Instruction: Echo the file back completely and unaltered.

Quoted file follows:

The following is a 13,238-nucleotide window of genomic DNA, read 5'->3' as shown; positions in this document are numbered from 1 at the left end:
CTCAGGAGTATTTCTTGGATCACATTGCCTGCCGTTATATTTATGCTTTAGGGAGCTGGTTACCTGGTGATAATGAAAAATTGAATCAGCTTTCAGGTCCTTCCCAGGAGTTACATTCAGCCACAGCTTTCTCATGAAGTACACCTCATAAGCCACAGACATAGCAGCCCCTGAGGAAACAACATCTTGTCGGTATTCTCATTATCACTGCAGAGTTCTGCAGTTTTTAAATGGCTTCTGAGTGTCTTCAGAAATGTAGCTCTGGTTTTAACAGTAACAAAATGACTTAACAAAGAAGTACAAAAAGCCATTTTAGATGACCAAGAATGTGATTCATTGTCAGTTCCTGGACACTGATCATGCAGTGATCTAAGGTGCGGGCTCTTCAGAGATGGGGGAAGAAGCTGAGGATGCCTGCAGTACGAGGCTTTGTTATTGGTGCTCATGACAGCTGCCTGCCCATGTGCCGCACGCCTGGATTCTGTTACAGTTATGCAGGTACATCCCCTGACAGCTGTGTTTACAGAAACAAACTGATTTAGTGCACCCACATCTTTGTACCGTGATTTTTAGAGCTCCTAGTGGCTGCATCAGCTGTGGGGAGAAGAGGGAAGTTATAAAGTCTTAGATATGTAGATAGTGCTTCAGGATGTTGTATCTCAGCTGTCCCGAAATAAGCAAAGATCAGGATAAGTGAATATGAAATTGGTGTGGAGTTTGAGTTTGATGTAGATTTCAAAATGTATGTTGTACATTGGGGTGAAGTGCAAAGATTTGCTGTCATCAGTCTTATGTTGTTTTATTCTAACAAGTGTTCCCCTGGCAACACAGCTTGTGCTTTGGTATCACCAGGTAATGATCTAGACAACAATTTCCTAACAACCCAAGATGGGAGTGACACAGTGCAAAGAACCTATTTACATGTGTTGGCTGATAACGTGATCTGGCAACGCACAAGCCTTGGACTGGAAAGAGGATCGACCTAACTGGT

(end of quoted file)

The following is a 13,238-nucleotide window of genomic DNA, read 5'->3' as shown; positions in this document are numbered from 1 at the left end:
CTCAGGAGTATTTCTTGGATCACATTGCCTGCCGTTATATTTATGCTTTAGGGAGCTGGTTACCTGGTGATAATGAAAAATTGAATCAGCTTTCAGGTCCTTCCCAGGAGTTACATTCAGCCACAGCTTTCTCATGAAGTACACCTCATAAGCCACAGACATAGCAGCCCCTGAGGAAACAACATCTTGTCGGTATTCTCATTATCACTGCAGAGTTCTGCAGTTTTTAAATGGCTTCTGAGTGTCTTCAGAAATGTAGCTCTGGTTTTAACAGTAACAAAATGACTTAACAAAGAAGTACAAAAAGCCATTTTAGATGACCAAGAATGTGATTCATTGTCAGTTCCTGGACACTGATCATGCAGTGATCTAAGGTGCGGGCTCTTCAGAGATGGGGGAAGAAGCTGAGGATGCCTGCAGTACGAGGCTTTGTTATTGGTGCTCATGACAGCTGCCTGCCCATGTGCCGCACGCCTGGATTCTGTTACAGTTATGCAGGTACATCCCCTGACAGCTGTGTTTACAGAAACAAACTGATTTAGTGCACCCACATCTTTGTACCGTGATTTTTAGAGCTCCTAGTGGCTGCATCAGCTGTGGGGAGAAGAGGGAAGTTATAAAGTCTTAGATATGTAGATAGTGCTTCAGGATGTTGTATCTCAGCTGTCCCGAAATAAGCAAAGATCAGGATAAGTGAATATGAAATTGGTGTGGAGTTTGAGTTTGATGTAGATTTCAAAATGTATGTTGTACATTGGGGTGAAGTGCAAAGATTTGCTGTCATCAGTCTTATGTTGTTTTATTCTAACAAGTGTTCCCCTGGCAACACAGCTTGTGCTTTGGTATCACCAGGTAATGATCTAGACAACAATTTCCTAACAACCCAAGATGGGAGTGACACAGTGCAAAGAACCTATTTACATGTGTTGGCTGATAACGTGATCTGGCAACGCACAAGCCTTGGACTGGAAAGAGGATCGACCTAACTGGT